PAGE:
FAR-RIGHT leader Marine Le Pen tonight hailed a "victory for the French people" as her party is forrecast to top the vote in EU elections.
The 50-year-old poured scorn on President Emmanuel Macron, 41, as early estimates put her National Rally on just over 24 per cent of the popular vote.
Mr Macron’s pro-EU en Marche is forecast to come in second with 22.4 percent.
In celebratory speech, Ms Le Pen said: “It is the President and his policies that are rejected.”
She added: “The French people have made their voice heard with unexpected force.
“This is immensely satisfying for all of those who have never ceased to believe in France.”
Sources close to Mr Macron meanwhile said that he was “satisfied with a result that was not unexpected.”
This is despite him projecting the election as an “existential moment” in Europe’s fight against populism in Europe.
A victory for the French people
Mr Macron has been struggling to cope with a number of threats since coming to power in 2017, including the anti-government Yellow Vests movement which has been rioting in major French cities since November.
The election results will translate to his newly-formed party gaining 23 seats in the European Parliament, while the National Rally will get 24.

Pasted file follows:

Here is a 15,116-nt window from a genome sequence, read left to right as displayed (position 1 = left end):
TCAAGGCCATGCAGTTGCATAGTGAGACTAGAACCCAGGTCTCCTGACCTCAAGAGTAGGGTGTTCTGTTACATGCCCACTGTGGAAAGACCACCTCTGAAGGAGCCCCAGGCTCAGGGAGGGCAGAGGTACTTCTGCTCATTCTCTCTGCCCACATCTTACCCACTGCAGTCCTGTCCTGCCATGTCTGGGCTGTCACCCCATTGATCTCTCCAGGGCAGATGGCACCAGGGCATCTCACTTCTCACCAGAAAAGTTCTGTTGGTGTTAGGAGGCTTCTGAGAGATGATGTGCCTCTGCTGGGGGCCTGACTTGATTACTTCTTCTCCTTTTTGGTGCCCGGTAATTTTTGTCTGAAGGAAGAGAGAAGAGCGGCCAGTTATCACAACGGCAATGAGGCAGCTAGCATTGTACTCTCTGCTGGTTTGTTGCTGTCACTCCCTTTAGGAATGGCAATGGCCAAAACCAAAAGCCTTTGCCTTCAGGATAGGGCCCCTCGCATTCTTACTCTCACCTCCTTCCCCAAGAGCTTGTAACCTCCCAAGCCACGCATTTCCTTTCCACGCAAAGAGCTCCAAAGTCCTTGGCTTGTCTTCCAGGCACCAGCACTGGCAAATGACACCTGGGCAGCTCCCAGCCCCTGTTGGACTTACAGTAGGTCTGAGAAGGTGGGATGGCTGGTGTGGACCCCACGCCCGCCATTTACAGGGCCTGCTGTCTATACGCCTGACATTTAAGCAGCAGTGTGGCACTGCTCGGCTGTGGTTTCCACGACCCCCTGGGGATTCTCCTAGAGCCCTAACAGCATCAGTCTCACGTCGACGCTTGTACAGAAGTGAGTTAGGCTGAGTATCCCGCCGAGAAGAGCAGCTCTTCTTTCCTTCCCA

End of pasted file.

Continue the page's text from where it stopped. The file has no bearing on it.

This does not represent a significant gain for the Le Pen’s party, which was called the National Front (FN) until last year when it was rebranded.
FAR RIGHT VICTORY
Despite being a Eurosceptic party, the National Rally has used the European Parliament to raise its profile, especially as it has found it hard to win seats in the National Assembly, France’s domestic parliament.
Ms Le Pen’s father, anti-Semite Jean-Marie Le Pen, founded the FN as an extreme nationalist party, but his daughter has tried to soften its image.
Mr Le Pen has just stood down as an MEP and Marine is now relying on far-Right allies in countries such as Austria and Italy to push her anti-immigrant agenda.
She has rejected moves towards a Frexit – getting France out of the EU – instead saying she wants to reform the bloc from within.
It was also a good night for the Greens in France, as polls put them on 12 per cent of the popular vote.
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